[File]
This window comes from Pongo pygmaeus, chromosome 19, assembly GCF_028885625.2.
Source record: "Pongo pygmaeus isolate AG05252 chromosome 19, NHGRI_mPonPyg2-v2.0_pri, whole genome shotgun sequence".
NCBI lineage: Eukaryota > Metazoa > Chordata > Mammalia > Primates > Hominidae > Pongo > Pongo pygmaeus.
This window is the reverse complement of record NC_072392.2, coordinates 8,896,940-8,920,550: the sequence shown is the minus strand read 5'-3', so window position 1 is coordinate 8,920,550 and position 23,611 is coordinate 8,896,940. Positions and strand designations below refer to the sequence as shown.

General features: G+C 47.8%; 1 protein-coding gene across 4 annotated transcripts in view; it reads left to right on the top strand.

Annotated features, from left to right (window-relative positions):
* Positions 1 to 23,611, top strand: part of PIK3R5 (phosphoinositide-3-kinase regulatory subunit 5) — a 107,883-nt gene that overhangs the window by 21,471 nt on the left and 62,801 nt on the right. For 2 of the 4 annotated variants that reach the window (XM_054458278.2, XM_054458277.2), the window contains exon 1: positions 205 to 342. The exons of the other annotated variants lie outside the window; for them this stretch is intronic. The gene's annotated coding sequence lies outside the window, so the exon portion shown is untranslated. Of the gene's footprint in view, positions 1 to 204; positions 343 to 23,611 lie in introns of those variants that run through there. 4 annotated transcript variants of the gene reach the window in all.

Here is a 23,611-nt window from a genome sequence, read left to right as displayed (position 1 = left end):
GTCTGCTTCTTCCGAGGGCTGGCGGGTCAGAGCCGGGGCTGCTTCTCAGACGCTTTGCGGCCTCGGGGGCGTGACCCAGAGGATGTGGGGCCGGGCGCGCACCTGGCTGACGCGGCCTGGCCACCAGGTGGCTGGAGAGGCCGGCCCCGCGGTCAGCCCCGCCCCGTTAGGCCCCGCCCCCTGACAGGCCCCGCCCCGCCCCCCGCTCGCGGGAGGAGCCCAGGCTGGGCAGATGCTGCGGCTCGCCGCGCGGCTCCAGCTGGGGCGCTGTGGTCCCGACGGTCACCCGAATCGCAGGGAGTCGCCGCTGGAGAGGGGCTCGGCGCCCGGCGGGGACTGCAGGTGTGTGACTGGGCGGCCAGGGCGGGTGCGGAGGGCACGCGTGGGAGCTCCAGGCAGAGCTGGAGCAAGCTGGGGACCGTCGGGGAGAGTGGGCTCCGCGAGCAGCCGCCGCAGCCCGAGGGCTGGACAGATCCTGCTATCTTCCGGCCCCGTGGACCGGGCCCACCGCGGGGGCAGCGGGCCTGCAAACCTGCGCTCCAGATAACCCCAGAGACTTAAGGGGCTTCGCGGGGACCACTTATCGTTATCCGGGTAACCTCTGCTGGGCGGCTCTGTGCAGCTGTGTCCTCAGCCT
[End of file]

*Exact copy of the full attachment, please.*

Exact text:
This window comes from Pongo pygmaeus, chromosome 19, assembly GCF_028885625.2.
Source record: "Pongo pygmaeus isolate AG05252 chromosome 19, NHGRI_mPonPyg2-v2.0_pri, whole genome shotgun sequence".
NCBI lineage: Eukaryota > Metazoa > Chordata > Mammalia > Primates > Hominidae > Pongo > Pongo pygmaeus.
This window is the reverse complement of record NC_072392.2, coordinates 8,896,940-8,920,550: the sequence shown is the minus strand read 5'-3', so window position 1 is coordinate 8,920,550 and position 23,611 is coordinate 8,896,940. Positions and strand designations below refer to the sequence as shown.

General features: G+C 47.8%; 1 protein-coding gene across 4 annotated transcripts in view; it reads left to right on the top strand.

Annotated features, from left to right (window-relative positions):
* Positions 1 to 23,611, top strand: part of PIK3R5 (phosphoinositide-3-kinase regulatory subunit 5) — a 107,883-nt gene that overhangs the window by 21,471 nt on the left and 62,801 nt on the right. For 2 of the 4 annotated variants that reach the window (XM_054458278.2, XM_054458277.2), the window contains exon 1: positions 205 to 342. The exons of the other annotated variants lie outside the window; for them this stretch is intronic. The gene's annotated coding sequence lies outside the window, so the exon portion shown is untranslated. Of the gene's footprint in view, positions 1 to 204; positions 343 to 23,611 lie in introns of those variants that run through there. 4 annotated transcript variants of the gene reach the window in all.

Here is a 23,611-nt window from a genome sequence, read left to right as displayed (position 1 = left end):
GTCTGCTTCTTCCGAGGGCTGGCGGGTCAGAGCCGGGGCTGCTTCTCAGACGCTTTGCGGCCTCGGGGGCGTGACCCAGAGGATGTGGGGCCGGGCGCGCACCTGGCTGACGCGGCCTGGCCACCAGGTGGCTGGAGAGGCCGGCCCCGCGGTCAGCCCCGCCCCGTTAGGCCCCGCCCCCTGACAGGCCCCGCCCCGCCCCCCGCTCGCGGGAGGAGCCCAGGCTGGGCAGATGCTGCGGCTCGCCGCGCGGCTCCAGCTGGGGCGCTGTGGTCCCGACGGTCACCCGAATCGCAGGGAGTCGCCGCTGGAGAGGGGCTCGGCGCCCGGCGGGGACTGCAGGTGTGTGACTGGGCGGCCAGGGCGGGTGCGGAGGGCACGCGTGGGAGCTCCAGGCAGAGCTGGAGCAAGCTGGGGACCGTCGGGGAGAGTGGGCTCCGCGAGCAGCCGCCGCAGCCCGAGGGCTGGACAGATCCTGCTATCTTCCGGCCCCGTGGACCGGGCCCACCGCGGGGGCAGCGGGCCTGCAAACCTGCGCTCCAGATAACCCCAGAGACTTAAGGGGCTTCGCGGGGACCACTTATCGTTATCCGGGTAACCTCTGCTGGGCGGCTCTGTGCAGCTGTGTCCTCAGCCT